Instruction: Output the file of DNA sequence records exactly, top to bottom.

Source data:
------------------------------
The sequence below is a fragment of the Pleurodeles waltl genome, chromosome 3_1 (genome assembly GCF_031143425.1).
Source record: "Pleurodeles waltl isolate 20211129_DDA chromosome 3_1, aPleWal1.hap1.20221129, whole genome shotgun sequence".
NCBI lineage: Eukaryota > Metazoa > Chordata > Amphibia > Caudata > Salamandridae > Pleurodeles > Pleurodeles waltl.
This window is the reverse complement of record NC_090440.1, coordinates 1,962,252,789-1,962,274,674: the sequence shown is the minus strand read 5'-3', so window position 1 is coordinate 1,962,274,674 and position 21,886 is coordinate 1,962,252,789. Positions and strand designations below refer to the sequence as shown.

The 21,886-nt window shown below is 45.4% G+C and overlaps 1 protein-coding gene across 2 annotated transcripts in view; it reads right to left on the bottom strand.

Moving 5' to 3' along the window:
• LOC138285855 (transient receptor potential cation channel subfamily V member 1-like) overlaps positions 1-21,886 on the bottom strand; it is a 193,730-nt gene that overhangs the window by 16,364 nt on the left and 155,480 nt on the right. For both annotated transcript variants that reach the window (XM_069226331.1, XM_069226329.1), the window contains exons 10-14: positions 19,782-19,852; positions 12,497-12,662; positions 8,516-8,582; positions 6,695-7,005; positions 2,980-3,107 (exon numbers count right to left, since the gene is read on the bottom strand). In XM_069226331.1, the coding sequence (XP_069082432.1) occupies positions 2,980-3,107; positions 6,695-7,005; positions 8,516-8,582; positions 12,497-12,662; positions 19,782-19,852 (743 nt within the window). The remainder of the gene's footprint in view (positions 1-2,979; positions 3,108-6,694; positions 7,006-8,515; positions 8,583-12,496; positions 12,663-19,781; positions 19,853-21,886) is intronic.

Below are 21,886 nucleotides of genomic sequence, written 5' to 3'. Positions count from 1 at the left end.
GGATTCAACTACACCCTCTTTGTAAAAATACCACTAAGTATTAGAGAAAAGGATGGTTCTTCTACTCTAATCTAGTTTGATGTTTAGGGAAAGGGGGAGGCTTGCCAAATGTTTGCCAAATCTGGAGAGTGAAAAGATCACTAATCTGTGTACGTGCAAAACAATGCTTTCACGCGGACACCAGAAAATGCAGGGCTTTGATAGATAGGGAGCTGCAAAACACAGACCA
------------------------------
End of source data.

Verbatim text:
The sequence below is a fragment of the Pleurodeles waltl genome, chromosome 3_1 (genome assembly GCF_031143425.1).
Source record: "Pleurodeles waltl isolate 20211129_DDA chromosome 3_1, aPleWal1.hap1.20221129, whole genome shotgun sequence".
NCBI lineage: Eukaryota > Metazoa > Chordata > Amphibia > Caudata > Salamandridae > Pleurodeles > Pleurodeles waltl.
This window is the reverse complement of record NC_090440.1, coordinates 1,962,252,789-1,962,274,674: the sequence shown is the minus strand read 5'-3', so window position 1 is coordinate 1,962,274,674 and position 21,886 is coordinate 1,962,252,789. Positions and strand designations below refer to the sequence as shown.

The 21,886-nt window shown below is 45.4% G+C and overlaps 1 protein-coding gene across 2 annotated transcripts in view; it reads right to left on the bottom strand.

Moving 5' to 3' along the window:
• LOC138285855 (transient receptor potential cation channel subfamily V member 1-like) overlaps positions 1-21,886 on the bottom strand; it is a 193,730-nt gene that overhangs the window by 16,364 nt on the left and 155,480 nt on the right. For both annotated transcript variants that reach the window (XM_069226331.1, XM_069226329.1), the window contains exons 10-14: positions 19,782-19,852; positions 12,497-12,662; positions 8,516-8,582; positions 6,695-7,005; positions 2,980-3,107 (exon numbers count right to left, since the gene is read on the bottom strand). In XM_069226331.1, the coding sequence (XP_069082432.1) occupies positions 2,980-3,107; positions 6,695-7,005; positions 8,516-8,582; positions 12,497-12,662; positions 19,782-19,852 (743 nt within the window). The remainder of the gene's footprint in view (positions 1-2,979; positions 3,108-6,694; positions 7,006-8,515; positions 8,583-12,496; positions 12,663-19,781; positions 19,853-21,886) is intronic.

Below are 21,886 nucleotides of genomic sequence, written 5' to 3'. Positions count from 1 at the left end.
GGATTCAACTACACCCTCTTTGTAAAAATACCACTAAGTATTAGAGAAAAGGATGGTTCTTCTACTCTAATCTAGTTTGATGTTTAGGGAAAGGGGGAGGCTTGCCAAATGTTTGCCAAATCTGGAGAGTGAAAAGATCACTAATCTGTGTACGTGCAAAACAATGCTTTCACGCGGACACCAGAAAATGCAGGGCTTTGATAGATAGGGAGCTGCAAAACACAGACCA